The effects of glucose on neurologic and neuropathologic outcome following global cerebral ischemia were examined in 20 cats subjected to 14 min of cardiac arrest, followed by closed chest resuscitation and intensive care monitoring. Beginning 30 min prior to cardiac arrest, 15 ml/kg of 5% dextrose in 0.45% saline or the same volume of 0.9% saline was administered in a blinded fashion over 15 min. Ventricular fibrillation was electrically induced and cardiac resuscitation was performed according to a standardized protocol, which included closed chest cardiac compressions, epinephrine, lidocaine, sodium bicarbonate administration, and electrical defibrillation. Animals not resuscitated within 4 min were excluded from further study. Resuscitated animals were managed in an intensive care setting for 24 h postresuscitation.Neurologic deficits were scored at 2, 4, and 7 days postresuscitation. Subsequently, the animals' brains underwent histologic examination. Nine cats were excluded from data analysis. Three did not meet protocol criteria and six could not be resuscitated within 4 min. As a result of a technical error, the brain of one glucose-treated cat was not analyzed. Six saline-treated and five glucose-treated animals met all protocol criteria and survived for 7 days postresuscitation. Plasma glucose concentration before cardiac arrest was 118 ± 24 mg/dl (mean ± SD) in the saline group and 269 ± 21 mg/dl in the glucose group (P < 0.01). Neurologic outcome rank at 2, 4, and 7 days postresuscitation was significantly worse in glucose-treated cats (P < 0.01, P < 0.01, and P < 0.01, respectively). The neuropathologic score did not differ between glucose- and saline-treated groups (P = 0.07). This study demonstrated that a clinically relevant dose of glucose administered prior to cardiac arrest exacerbates postresuscitation neurologic injury in a feline cardiac arrest model of global cerebral ischemia.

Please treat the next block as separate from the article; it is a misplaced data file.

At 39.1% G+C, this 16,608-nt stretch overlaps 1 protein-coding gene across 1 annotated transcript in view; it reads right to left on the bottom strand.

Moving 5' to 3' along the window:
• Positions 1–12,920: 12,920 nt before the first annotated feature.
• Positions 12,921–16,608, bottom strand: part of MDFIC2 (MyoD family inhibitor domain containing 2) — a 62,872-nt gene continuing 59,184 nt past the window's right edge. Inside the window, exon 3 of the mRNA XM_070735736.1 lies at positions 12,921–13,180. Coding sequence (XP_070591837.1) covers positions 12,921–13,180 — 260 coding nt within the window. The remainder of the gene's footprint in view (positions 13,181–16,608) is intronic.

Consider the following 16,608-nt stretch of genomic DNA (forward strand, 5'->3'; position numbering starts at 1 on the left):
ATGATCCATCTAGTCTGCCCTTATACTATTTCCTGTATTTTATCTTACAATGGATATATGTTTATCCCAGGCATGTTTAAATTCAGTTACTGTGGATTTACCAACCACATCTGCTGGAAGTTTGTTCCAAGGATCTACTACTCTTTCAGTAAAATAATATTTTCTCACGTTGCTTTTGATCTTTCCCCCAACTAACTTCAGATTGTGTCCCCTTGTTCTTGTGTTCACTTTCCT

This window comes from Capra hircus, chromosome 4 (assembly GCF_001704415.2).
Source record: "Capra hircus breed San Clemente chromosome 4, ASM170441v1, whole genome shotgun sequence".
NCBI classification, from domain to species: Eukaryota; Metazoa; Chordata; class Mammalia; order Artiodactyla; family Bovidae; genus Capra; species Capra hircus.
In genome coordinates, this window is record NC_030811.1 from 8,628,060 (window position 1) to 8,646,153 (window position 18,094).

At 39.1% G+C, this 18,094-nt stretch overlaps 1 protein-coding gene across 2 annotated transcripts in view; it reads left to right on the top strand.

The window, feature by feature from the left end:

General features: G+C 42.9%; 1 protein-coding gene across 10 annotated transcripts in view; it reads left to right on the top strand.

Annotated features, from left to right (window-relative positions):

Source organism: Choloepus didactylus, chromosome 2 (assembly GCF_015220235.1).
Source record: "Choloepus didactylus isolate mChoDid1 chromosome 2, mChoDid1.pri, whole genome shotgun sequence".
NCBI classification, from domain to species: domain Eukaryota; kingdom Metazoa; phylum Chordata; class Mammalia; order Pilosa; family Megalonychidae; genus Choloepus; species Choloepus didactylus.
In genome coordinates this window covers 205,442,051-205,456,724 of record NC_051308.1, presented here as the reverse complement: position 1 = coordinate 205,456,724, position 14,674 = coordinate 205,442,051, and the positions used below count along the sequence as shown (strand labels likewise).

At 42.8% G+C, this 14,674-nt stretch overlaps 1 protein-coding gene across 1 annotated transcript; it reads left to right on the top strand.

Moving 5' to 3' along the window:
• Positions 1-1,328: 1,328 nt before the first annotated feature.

- brain: anoxia; EEG; histopathology; ischemia
- complications: cardiac arrest
- metabolism: glucose; hyperglycemia
ASJC Scopus subject areas
- Anesthesiology and Pain Medicine